Pumping Station Number 1
Completed in 1882 to dispose of the city’s sewage, the pumping station continued to operate until 1957.
Following the establishment of Christchurch, the developing city initially had no effective way of disposing of sewage and household waste in a sanitary manner. Rivers, such as the Avon, soon became polluted and deaths from diphtheria and typhoid were common. Drainage was originally the responsibility of the Canterbury Provincial Government (formed in 1853), however, the absence of an efficient system to dispose of waste eventually led to the formation of the Christchurch City Council in 1862.
Although various attempts were made to create a drainage system, the disagreements between the Christchurch City Council and the independent road boards (Avon, Spreydon, Heathcote, and Riccarton), meant that a separate body was required to implement a common drainage system. Following the typhoid epidemic of 1875, the Christchurch Drainage Bill was passed in October 1875. The Christchurch Drainage Board, formed with members from the Christchurch City Council and a member from each of the Road Boards, met for the first time on 4 January 1876. The Board’s jurisdiction was termed the “Sewage Area” while those regions outside of it which were covered by the road boards were termed rural areas.
The Board initially appointed John Curruthers, the Engineer in Chief of the Public Works Department, to produce a scheme for a sewage system. Although his scheme was presented in 1877, the Board was unable to proceed with it due to ratepayer opposition. On the advice of a ratepayer deputation, William Clark, a drainage engineer, was hired. Clark refined the scheme that Curruthers had proposed and presented it to the Board on 2 April 1878.
Clark’s plan allowed for rain water to be carried by surface channels and brick and pipe drains to be discharged into rivers. Sewage was to be carried from properties via a covered pipe drain and into sewage pipes. The pipes were to meet at the junction of East Belt (Fitzgerald Avenue) and Tuam Street. From there the sewage would flow to a pumping station built on Drainage Board land at the corner of Tuam Street and Mathesons Road.
At the pumping station, the sewage would be discharged into a tank under the station that measured thirty feet in diameter and was twenty one feet deep. The station plan allowed for the accommodation of four pumps powered by two 48 horsepower steam engines. The pumps would transfer the sewage from the tank into an iron main that ran from the station for 2.8 kilometres. From there it was discharged into an open course that flowed to the sewage farm in the sand dunes at Bromley.
After approving Clark’s scheme in May, the Board appointed its engineer, Napier Bell, to oversee the construction of the pumping station. Clark went to London where he negotiated the tenders for the construction of boilers, machinery, and the iron main. From there he sent plans for the station and the tank to Bell in April 1879. The tender of T. H. Parsons to construct the sewers and pumping station was accepted by the Drainage Board in March 1880.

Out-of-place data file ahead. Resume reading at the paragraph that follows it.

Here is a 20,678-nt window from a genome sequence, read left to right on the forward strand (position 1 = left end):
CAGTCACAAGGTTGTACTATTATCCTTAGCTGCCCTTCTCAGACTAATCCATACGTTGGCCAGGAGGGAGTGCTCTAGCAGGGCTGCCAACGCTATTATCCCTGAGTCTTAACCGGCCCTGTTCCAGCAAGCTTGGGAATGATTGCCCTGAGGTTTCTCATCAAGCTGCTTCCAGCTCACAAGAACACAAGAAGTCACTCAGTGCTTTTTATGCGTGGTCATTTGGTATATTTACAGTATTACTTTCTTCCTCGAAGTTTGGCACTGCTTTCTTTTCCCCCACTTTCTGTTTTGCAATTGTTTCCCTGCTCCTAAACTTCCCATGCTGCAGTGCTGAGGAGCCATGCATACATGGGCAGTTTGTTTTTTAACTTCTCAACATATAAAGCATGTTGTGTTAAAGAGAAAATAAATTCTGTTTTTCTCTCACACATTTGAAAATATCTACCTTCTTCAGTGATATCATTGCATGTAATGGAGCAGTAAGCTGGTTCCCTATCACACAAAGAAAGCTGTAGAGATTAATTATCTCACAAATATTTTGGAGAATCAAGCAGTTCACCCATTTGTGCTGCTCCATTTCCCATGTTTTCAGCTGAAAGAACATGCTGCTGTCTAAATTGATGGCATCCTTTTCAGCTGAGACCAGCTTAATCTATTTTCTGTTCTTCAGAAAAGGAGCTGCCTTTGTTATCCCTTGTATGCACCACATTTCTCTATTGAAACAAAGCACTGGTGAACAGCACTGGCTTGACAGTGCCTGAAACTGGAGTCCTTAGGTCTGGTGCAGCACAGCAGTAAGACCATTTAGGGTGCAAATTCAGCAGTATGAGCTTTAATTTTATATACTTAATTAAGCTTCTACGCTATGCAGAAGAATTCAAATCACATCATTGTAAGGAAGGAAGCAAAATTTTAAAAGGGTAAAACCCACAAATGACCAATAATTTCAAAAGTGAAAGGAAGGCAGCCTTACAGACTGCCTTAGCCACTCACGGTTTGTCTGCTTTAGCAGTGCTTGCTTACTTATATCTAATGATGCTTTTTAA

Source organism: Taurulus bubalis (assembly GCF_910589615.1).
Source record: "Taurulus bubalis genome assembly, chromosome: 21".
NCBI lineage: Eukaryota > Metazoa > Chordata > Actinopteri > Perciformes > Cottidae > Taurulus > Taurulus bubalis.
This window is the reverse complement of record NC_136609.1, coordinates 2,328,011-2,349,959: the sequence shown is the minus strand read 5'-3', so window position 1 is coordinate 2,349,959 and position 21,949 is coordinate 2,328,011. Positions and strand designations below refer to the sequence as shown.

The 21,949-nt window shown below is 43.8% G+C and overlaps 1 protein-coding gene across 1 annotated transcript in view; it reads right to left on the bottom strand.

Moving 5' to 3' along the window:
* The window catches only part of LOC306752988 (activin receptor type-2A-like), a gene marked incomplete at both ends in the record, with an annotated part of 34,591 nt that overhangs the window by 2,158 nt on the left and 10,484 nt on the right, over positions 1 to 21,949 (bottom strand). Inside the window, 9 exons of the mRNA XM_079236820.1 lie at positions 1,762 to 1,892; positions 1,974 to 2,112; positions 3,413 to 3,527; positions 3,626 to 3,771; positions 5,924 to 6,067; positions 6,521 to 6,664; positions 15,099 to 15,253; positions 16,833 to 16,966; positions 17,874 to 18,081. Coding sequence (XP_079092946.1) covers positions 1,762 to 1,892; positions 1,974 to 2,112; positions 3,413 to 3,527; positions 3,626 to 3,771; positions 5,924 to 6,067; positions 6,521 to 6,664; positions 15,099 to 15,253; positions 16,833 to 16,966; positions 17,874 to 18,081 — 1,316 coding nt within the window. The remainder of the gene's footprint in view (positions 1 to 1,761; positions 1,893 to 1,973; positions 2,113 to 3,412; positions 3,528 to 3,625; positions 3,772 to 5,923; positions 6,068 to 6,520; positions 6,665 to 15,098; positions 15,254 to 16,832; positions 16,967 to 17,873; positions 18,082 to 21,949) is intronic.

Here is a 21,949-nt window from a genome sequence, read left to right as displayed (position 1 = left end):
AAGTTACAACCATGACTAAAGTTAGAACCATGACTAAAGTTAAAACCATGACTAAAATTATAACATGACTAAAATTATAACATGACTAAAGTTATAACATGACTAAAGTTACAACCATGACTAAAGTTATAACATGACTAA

The construction of the tank was made difficult due to the condition of the ground, which consisted of quicksand and spring water. To remedy this, Parsons constructed a wooden cylinder twenty feet deep and thirty six feet in diameter. The cylinder was weighted and allowed to sink into the quicksand to a depth of twenty feet. This was completed by 31 May 1880. Water and sand were then pumped out of the cylinder using a chain pump driven by a portable engine.
The floor and walls of the cylinder were then laid with cement and bricks. Near the top of the tank was the main sewer opening. Further within the sewer was a square chamber with screens that filtered solid debris from being deposited into the tank.
To erect the building and to support the weight of the machinery, a layer of shingle was embedded in the ground upon which a concrete base five feet deep was laid.
While construction of the pumping station building took place, the sewers were laid throughout the city. During this time the sand dunes at Bromley were levelled and the irrigation channels that dispersed the sewage over the dunes were constructed.
The pumping station officially opened on 14 September 1882 with an attendance by members of the Drainage Board and their visitors. The pump was turned on at 11:50am, after which the attendees journeyed to the sand dunes at Bromley to see the end result. After commencing operation, it took four and a half hours of pumping to clear a day’s worth of accumulated sewage from the tank. The original engine and pumps remained in operation until 1936 when three Blackstone pumps, which could process 13,000,000 gallons of sewage per day, were installed.
The pumping station continued to operate until 1957 when a new pumping station on Pages Road was established by the Drainage Board. After ceasing to operate, the former pumping station building was then used as a maintenance depot. After a new maintenance depot was constructed in Bromley in 1988, the Tuam Street site was made redundant.
The building was purchased by Paddy and Jackie Snowdon in 1989 for use as a show room for their salvage yard business.
The 2011 earthquakes caused significant damage to the building. After a structural assessment, it was found to be under the minimum standard. The Snowdons wished to preserve the building and so remedial work was undertaken in 2017 by CGW Consulting Engineers and Higgs Construction. The restoration and re-strengthening of the building was signed off in June 2019.
The former pumping station building continues to operate as a show room for the salvage business, The Pumphouse Demolition Yard.